3)  One reason for asking the question in 2 above is that the failure to recognize the gods is a frequent topic of Greek literature, and its consequences are rarely more violently displayed.  If you were a god, even if you were Dionysus, would you consider what happened to the pirate/kidnappers (another abduction narrative!) a stern punishment, a joke, an ironic comment on all human understanding, or something designed to produce some other effect?

4)  The helmsman serves as a moral norm in this hymn's narrative, recognizing the god immediately, urging appropriate treatment for the captive, and their treatment of him typifies mortal ignorance, adheranace to routines as safe behavior vs. deviation.  How does the hymn pose their contrasting points of view as choices that readers/hearers must discern in order to pick the right behavior?  What would be the consequences of universalizing this lesson, i.e., treating every captive young man as if he were a god?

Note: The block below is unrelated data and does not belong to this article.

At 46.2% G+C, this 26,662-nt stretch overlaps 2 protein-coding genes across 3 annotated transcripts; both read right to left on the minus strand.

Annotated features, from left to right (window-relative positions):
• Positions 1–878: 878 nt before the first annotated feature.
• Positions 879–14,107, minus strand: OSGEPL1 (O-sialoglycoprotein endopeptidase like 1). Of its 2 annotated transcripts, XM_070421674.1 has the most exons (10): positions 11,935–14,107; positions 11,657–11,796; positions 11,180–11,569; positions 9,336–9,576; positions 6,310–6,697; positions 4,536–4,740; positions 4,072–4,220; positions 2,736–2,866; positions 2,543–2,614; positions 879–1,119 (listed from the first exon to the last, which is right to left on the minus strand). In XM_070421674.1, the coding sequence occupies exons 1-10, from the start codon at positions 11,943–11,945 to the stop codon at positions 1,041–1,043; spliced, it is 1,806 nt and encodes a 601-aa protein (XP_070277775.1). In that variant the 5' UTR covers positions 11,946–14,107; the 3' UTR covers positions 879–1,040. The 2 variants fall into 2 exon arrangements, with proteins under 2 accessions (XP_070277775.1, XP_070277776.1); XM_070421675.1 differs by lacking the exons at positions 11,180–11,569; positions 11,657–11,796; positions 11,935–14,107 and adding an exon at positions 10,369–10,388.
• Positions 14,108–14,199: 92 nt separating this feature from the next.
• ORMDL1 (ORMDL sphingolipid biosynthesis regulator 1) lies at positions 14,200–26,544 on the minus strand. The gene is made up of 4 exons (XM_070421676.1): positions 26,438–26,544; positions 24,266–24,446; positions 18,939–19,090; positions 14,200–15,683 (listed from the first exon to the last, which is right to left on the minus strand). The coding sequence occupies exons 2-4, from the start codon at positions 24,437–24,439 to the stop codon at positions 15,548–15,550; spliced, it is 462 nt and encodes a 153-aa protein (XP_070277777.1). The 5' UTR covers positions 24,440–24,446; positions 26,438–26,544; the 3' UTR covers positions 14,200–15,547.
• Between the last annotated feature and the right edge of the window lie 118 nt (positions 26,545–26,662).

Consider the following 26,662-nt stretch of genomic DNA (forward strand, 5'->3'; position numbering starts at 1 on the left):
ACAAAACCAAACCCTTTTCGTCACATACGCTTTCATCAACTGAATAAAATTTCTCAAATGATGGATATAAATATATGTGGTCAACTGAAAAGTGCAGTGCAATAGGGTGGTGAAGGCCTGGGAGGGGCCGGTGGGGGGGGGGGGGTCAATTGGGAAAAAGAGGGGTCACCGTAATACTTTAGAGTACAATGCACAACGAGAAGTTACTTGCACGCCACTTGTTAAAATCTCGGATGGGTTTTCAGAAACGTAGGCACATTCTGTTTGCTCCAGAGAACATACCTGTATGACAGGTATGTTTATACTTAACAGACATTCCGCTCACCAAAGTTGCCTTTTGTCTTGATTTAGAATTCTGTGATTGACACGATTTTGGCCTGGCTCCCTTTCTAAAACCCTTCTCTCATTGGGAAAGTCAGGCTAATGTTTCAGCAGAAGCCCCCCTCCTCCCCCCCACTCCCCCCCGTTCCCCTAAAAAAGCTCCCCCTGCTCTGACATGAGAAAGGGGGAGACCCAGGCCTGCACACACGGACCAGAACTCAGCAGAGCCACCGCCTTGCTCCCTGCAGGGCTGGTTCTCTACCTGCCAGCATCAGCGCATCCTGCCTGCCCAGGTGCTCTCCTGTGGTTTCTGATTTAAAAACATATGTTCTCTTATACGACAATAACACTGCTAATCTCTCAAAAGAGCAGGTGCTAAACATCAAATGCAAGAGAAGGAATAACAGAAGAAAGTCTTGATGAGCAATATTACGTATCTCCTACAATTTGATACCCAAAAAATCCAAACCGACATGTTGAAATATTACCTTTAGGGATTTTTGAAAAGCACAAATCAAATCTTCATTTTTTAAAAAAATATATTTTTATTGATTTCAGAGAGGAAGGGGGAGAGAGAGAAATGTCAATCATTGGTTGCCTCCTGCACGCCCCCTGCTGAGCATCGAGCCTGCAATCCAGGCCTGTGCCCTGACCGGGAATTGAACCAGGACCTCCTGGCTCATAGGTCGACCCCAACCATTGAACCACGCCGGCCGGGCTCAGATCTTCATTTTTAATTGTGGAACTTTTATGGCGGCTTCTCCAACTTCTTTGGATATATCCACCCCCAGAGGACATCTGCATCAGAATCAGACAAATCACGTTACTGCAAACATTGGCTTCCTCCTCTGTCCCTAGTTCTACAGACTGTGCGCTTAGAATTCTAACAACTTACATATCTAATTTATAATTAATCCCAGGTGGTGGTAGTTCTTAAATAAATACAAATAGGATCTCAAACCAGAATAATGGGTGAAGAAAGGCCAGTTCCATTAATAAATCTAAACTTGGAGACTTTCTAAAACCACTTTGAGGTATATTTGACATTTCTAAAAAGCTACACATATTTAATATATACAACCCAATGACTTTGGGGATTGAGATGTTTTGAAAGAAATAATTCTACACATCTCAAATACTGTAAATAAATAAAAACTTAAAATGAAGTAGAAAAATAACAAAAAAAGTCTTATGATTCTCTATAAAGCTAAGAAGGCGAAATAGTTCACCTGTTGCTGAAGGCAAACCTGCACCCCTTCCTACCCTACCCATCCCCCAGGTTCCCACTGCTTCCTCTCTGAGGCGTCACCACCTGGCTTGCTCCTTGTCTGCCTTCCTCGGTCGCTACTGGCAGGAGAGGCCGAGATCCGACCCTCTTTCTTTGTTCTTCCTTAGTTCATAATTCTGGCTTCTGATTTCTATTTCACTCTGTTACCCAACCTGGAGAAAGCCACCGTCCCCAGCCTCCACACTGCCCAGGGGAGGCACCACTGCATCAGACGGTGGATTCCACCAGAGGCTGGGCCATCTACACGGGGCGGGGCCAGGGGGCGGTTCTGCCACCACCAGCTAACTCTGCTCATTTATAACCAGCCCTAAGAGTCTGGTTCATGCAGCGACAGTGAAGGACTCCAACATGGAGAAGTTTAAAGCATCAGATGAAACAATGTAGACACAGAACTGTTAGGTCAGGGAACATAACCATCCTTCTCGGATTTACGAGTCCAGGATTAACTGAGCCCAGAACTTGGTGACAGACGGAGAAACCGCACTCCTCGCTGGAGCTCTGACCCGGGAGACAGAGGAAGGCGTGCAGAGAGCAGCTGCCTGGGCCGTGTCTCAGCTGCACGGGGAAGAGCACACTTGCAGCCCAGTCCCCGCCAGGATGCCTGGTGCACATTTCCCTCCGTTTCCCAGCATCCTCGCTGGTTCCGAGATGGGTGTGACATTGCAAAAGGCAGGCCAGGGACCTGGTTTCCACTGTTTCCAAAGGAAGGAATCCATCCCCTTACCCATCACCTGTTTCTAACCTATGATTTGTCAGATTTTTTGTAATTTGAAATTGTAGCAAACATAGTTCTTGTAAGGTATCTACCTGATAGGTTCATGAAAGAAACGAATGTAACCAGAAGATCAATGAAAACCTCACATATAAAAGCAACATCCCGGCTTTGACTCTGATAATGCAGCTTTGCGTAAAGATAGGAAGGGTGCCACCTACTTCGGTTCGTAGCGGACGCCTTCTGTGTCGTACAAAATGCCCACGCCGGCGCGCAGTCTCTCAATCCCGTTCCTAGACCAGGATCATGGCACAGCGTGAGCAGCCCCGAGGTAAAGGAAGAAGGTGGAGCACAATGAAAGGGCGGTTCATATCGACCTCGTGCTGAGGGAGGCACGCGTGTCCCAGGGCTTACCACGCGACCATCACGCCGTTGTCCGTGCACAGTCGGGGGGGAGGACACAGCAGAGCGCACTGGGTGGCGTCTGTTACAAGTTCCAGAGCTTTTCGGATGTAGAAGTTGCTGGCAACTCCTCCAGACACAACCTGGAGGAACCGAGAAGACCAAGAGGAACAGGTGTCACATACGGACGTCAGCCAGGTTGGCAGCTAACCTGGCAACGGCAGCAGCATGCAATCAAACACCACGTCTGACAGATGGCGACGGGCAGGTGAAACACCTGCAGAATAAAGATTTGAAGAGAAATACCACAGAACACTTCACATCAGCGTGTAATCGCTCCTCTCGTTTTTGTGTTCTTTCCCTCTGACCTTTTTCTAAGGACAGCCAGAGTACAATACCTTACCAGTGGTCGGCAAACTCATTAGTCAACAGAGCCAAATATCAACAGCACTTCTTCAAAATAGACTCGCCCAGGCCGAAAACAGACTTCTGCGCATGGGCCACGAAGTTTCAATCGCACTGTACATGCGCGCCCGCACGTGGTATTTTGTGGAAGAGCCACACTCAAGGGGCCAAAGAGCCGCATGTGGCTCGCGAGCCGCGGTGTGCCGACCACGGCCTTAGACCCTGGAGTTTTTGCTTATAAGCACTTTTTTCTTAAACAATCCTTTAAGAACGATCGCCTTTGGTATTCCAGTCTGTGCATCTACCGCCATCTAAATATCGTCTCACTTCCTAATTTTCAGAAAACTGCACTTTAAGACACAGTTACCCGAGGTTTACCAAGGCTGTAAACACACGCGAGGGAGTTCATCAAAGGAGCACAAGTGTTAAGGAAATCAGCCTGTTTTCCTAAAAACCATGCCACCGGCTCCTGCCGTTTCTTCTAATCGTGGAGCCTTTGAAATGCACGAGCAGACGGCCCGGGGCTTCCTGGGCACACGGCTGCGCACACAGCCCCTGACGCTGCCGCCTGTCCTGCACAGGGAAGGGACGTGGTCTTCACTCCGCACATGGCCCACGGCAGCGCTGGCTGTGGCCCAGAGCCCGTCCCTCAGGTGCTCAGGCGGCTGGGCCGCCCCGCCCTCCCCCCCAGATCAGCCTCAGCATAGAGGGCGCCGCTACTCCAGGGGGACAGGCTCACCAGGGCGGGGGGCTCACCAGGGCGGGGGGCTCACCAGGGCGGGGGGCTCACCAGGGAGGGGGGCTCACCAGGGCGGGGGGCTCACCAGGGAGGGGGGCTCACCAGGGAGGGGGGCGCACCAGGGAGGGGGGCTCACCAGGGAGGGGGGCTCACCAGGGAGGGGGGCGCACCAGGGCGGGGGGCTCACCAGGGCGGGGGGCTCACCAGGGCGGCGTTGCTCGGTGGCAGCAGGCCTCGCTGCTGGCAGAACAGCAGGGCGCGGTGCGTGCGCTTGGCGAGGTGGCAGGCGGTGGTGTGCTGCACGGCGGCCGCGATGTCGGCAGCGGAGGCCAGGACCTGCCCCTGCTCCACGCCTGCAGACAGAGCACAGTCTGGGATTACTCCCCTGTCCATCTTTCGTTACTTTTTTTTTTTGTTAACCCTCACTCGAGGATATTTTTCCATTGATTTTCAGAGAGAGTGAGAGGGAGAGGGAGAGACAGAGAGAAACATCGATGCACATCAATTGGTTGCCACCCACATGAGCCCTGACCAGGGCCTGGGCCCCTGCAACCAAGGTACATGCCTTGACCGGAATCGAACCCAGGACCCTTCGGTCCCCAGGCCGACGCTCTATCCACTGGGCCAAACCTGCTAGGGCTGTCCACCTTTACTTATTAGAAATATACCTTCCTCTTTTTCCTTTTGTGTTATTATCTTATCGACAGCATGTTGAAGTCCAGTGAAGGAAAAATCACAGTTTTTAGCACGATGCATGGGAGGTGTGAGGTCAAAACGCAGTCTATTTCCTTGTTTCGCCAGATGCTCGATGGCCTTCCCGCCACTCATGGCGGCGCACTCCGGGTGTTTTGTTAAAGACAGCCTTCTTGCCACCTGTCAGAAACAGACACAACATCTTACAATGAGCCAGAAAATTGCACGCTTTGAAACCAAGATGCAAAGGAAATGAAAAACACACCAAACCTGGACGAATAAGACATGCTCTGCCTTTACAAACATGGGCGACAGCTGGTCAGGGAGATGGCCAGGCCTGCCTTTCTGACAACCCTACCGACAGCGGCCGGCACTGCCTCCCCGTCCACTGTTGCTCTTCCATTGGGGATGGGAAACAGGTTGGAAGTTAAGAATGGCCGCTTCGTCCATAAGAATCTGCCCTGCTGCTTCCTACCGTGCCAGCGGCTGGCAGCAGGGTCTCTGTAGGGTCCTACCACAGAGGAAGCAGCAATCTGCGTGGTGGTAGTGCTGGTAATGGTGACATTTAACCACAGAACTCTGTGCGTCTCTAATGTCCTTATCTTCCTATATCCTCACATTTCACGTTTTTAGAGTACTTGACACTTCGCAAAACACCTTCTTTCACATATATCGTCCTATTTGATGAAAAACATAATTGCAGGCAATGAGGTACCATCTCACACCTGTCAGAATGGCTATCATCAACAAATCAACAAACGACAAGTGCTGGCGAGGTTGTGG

5)  The magical apparitions which terrify the pirates include bears and lions.  If you cruise ancient art museums (e.g., the Sackler Museum in D.C.'s current exhibit of Arabian "insense-road" exhibit), you will see some sculptures, mosaics and jewelry which show young children associated with the "great cats," panthers, lions, tigers, etc.  Bears are associated in Athenian Greek culture with the cult of Artemis where the "little bears" were orphans under Artemis' protection and sheltered at her shrine just outside the city (at Brauron, now spelled/pronounced Vrouron in accordance with the b->v replacement shift that turned Pan-Hellenist British poet-hero Lord Byron into "Vyron").  How do the Greek myths and hymns use animals, especially African animals, to illustrate the powers of gods and heroes?    Look for similes and metaphors.  In one important example, the power of the rulers of Mykenae is depicted in the relief scultpture on the fortress's famous "Lions Gate."  Two lions rise to rest their front paws, possessively (if you know cats) upon a central pillar, and all visitors to the fortress had to pass beneath them through the 8-10-foot double wall that their gate protected.